Trick Questions

Heritage Presbyterian Church

March 29, 2020
Fifth Sunday in Lent
Scripture readings – Ezekiel 37: 1-14 and John 9: 1-41

Throughout our lifetimes, each of us will encounter someone who enjoys asking trick questions.   Sometimes these are clever or funny; usually they either make us feel dumb or make us laugh.  Trick questions on big tests are seldom the kind that make us laugh…

But others are the sort that almost feel unfair because we don’t know something, or we just can’t see it for that moment, or we are too distracted by whatever is going on.  In those times, trick questions can be extremely frustrating because we might be missing something important.

In the familiar reading from Ezekiel, we hear that old story of the “Valley of the Dry Bones.”  Most of us know a few choruses of that old song that is based on that reading.  Also, most of us cannot name a single thing we know from the rest of Ezekiel – but we know this part well.  In any case, the valley of the dry bones is actually a horrifying, depressing, incredible visual image of the destruction that had come to the people of Israel leading up to Ezekiel’s time.  We are told that “hand of the Lord” was on Ezekiel, and he was transported to this terrifying sight: miles of old, dry bones scattered as far as the eye could see.  

After Ezekiel was shown this vision, he was given his trick question from the Lord: “Son of man, can these bones live?”

THERE IS NO ANSWER TO THIS QUESTION!  It is a trick question.  Ezekiel was not equipped to answer it, and he knew it.  So, Ezekiel turned it around and humbly said, “Sovereign Lord, you alone know.”

Good answer, Ezekiel!  There is no way the Lord brought you to this place so that you could give him your best answer to his trick question; there is something else going on.

The Lord showed Ezekiel this scene that was full of not only old, dry bones, but also bones that were not buried, bones that were disgraced because an unburied body in the days of the Old Testament was disgraced; a proper burial was called for, but it had not been done in this scene.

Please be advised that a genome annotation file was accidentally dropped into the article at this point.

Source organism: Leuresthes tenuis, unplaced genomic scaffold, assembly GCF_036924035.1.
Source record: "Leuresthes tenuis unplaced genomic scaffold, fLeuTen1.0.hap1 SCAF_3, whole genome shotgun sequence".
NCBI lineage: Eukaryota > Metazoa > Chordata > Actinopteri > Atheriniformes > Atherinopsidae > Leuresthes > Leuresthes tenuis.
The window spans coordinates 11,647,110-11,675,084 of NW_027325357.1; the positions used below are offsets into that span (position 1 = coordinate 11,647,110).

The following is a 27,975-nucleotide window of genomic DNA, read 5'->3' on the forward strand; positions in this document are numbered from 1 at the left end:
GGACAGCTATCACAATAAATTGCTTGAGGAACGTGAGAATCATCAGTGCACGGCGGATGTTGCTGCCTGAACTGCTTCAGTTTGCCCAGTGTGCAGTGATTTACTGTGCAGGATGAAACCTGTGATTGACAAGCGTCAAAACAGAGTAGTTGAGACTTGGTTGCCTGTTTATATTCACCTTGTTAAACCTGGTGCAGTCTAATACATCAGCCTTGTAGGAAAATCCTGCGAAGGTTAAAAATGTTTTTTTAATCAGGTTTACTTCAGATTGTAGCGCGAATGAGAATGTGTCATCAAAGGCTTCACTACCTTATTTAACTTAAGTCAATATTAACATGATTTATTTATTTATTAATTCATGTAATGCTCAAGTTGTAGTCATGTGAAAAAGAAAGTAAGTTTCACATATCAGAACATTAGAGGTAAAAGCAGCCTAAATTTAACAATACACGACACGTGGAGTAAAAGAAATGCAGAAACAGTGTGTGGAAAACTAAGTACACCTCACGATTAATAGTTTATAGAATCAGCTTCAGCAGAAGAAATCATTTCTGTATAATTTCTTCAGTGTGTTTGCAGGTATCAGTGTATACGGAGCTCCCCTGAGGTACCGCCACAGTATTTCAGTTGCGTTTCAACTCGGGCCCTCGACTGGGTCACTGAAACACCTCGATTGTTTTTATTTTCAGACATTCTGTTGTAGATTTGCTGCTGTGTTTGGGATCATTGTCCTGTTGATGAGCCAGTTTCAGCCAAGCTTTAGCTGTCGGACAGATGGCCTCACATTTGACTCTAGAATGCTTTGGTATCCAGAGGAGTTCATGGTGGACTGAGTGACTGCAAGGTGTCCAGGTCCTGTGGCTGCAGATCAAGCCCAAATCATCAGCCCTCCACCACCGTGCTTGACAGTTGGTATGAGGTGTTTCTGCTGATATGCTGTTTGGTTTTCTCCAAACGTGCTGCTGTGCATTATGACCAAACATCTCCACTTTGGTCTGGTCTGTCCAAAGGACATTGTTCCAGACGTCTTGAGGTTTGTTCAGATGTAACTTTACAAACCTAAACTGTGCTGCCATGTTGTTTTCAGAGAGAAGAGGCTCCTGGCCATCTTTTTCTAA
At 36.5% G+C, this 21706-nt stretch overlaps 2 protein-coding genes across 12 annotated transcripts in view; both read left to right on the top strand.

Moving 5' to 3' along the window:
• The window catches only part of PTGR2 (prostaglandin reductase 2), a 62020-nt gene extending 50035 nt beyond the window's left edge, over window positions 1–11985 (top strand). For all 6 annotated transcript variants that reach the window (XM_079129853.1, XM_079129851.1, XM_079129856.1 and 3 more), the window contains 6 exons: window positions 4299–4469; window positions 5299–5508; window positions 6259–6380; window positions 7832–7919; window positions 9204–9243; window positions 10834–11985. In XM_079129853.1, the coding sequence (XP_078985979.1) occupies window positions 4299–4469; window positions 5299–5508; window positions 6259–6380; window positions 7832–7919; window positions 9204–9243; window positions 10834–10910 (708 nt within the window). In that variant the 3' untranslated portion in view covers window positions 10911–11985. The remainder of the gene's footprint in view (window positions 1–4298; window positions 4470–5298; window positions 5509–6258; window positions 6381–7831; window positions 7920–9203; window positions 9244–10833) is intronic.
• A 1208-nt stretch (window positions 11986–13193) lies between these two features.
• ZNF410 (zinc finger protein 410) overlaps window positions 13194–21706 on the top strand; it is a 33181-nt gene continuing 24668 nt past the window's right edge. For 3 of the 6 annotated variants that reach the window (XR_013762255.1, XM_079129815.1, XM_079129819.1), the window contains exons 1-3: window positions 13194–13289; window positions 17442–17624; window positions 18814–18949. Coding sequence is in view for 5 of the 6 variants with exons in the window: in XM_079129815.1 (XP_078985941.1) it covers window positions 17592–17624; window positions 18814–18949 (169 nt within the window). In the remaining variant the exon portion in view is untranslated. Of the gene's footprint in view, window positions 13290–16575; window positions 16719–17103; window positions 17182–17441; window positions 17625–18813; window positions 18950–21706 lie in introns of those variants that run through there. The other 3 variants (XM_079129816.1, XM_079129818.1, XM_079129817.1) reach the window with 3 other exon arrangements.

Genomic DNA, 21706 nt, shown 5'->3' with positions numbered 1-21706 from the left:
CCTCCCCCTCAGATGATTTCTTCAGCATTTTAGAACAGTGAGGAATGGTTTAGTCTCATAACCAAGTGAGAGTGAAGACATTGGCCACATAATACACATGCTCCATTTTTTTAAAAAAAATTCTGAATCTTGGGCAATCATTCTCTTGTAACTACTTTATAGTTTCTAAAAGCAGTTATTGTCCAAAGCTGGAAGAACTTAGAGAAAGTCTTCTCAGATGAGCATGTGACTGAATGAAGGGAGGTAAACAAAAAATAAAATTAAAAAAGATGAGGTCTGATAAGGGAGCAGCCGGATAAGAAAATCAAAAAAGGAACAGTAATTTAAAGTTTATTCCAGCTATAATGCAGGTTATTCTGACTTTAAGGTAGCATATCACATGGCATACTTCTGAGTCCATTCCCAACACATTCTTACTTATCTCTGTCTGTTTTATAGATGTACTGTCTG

This was a scene of disaster, a scene of despair, a hopeless scene…yet the Lord asked his trick question anyway.

After Ezekiel answered, the Lord told him to prophesy to the dry bones, and they came together, formed human bodies, and stood as an unbreathing army – not exactly the correct answer to the Lord’s trick question, was it?

But then, the Lord goes one step further: he says that the nation of Israel will come back, it will be restored, and he uses the word “spirit” to describe that return.  The same word in Hebrew – “ru-ah” – is the word for “spirit” and “breath.”  So Ezekiel saw and understood the answer to the Lord’s trick question:  “Can these bones live?”  Yes, and live fully…not just come alive again.  Live the way the Lord intended them to live, not just exist as all other countries have done for centuries.

The nation of the Lord will live.

The next set of trick questions comes from another very familiar reading: the raising of Lazarus from the dead in the Gospel of John.  

Jesus was told that his friend, Lazarus, was very sick.  Jesus delayed going to see him.  The Apostles wondered why, and Jesus posed his first trick question:  “Are there not twelve hours of daylight?”  But Jesus was not asking a literal question.

Then Lazarus died and the situation changed.